Next, we need to cut the four roof trusses to length, and at an angle. The pitch of the roof will be determined by the angle you cut at the end of these pieces. You can play around with different angles until you get the look you desire. I chose an angle of 70° to give a moderate slope. Cut this angle on both ends of each of the roof trusses.
Cut a birdsmouth notch in each of the roof trusses to allow the assembled roof structure to sit on the 6×6 vertical posts. If you’re unsure of the angle for the birdsmouth notches, a fullsized drawing will help out. Another option is to leave these notches until you have the firewood holder closer to completion to make the cuts.
Take two of the roof trusses and lay them beside each other, standing on their bottom edges. Place three of the roof cross pieces between the roof trusses so their top and bottom edges are flush. Ensure the roof cross piece that will be closest to the outer end of the finished firewood holder is far enough away from the ends of the roof trusses, in order to leave room for the horizontal decorative rail down the road. Predrill and screw the parts together using four screws for each brace, two in each side. The front of these boards will not be visible, so the screws won’t be a concern. Repeat these steps again for the second side. When finished you should have two ladder type structures. Lay them aside for now.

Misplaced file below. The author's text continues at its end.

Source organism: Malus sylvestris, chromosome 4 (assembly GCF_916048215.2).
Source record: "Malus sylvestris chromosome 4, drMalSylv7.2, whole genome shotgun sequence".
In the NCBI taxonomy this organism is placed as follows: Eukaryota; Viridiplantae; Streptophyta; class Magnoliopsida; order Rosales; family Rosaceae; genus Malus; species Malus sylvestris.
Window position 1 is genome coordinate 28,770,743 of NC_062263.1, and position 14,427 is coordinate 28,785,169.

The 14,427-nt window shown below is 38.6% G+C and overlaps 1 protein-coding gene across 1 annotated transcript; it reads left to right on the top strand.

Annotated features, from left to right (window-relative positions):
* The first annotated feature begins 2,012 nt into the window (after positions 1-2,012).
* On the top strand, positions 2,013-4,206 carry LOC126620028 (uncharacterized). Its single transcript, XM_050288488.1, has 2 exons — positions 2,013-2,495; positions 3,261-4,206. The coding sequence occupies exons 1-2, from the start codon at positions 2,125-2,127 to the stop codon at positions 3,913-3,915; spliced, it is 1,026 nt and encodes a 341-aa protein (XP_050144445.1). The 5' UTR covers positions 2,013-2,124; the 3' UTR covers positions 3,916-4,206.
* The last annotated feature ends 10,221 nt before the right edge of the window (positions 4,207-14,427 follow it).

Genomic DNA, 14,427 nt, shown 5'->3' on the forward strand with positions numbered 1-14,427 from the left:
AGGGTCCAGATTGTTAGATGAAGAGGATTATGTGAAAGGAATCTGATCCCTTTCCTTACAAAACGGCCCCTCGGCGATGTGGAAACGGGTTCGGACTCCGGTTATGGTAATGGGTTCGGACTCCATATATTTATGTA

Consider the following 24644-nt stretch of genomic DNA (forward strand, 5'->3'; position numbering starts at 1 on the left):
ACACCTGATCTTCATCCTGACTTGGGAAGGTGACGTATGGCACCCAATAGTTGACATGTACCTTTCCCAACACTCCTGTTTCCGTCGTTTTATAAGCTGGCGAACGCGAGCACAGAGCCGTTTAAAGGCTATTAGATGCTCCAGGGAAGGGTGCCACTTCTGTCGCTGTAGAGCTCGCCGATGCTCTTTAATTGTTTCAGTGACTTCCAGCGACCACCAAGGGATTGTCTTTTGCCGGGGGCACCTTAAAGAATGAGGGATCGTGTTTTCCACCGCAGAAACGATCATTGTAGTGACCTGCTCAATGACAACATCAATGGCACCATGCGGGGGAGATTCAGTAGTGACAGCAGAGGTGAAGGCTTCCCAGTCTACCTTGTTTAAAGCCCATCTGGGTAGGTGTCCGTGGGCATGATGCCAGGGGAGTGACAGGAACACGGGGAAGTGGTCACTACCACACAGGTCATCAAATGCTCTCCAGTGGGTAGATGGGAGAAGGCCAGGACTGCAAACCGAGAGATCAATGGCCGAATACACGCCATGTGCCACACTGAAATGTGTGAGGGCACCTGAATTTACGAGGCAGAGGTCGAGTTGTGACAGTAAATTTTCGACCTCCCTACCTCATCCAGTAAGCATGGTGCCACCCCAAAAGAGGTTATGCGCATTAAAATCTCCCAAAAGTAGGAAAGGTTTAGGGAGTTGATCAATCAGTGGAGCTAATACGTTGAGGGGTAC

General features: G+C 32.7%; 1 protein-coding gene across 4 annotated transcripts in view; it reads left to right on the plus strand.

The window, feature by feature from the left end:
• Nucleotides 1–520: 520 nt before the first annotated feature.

Four strong legs
I opted to use 6×6 material for the legs for an extra heavy look, but 4×4 material is also an option. Cut the four legs to length. If you’re using 6×6’s these cuts can seem a little complicated, as most DIYers do not have a miter saw capable of cutting through a 6×6. Not to worry, as that is an easy obstacle to overcome. Just mark the beam to length and cut through as far as your saw allows, then roll the beam over and continue the cut on the next side. You now have four 6×6 legs cut at 5′ long.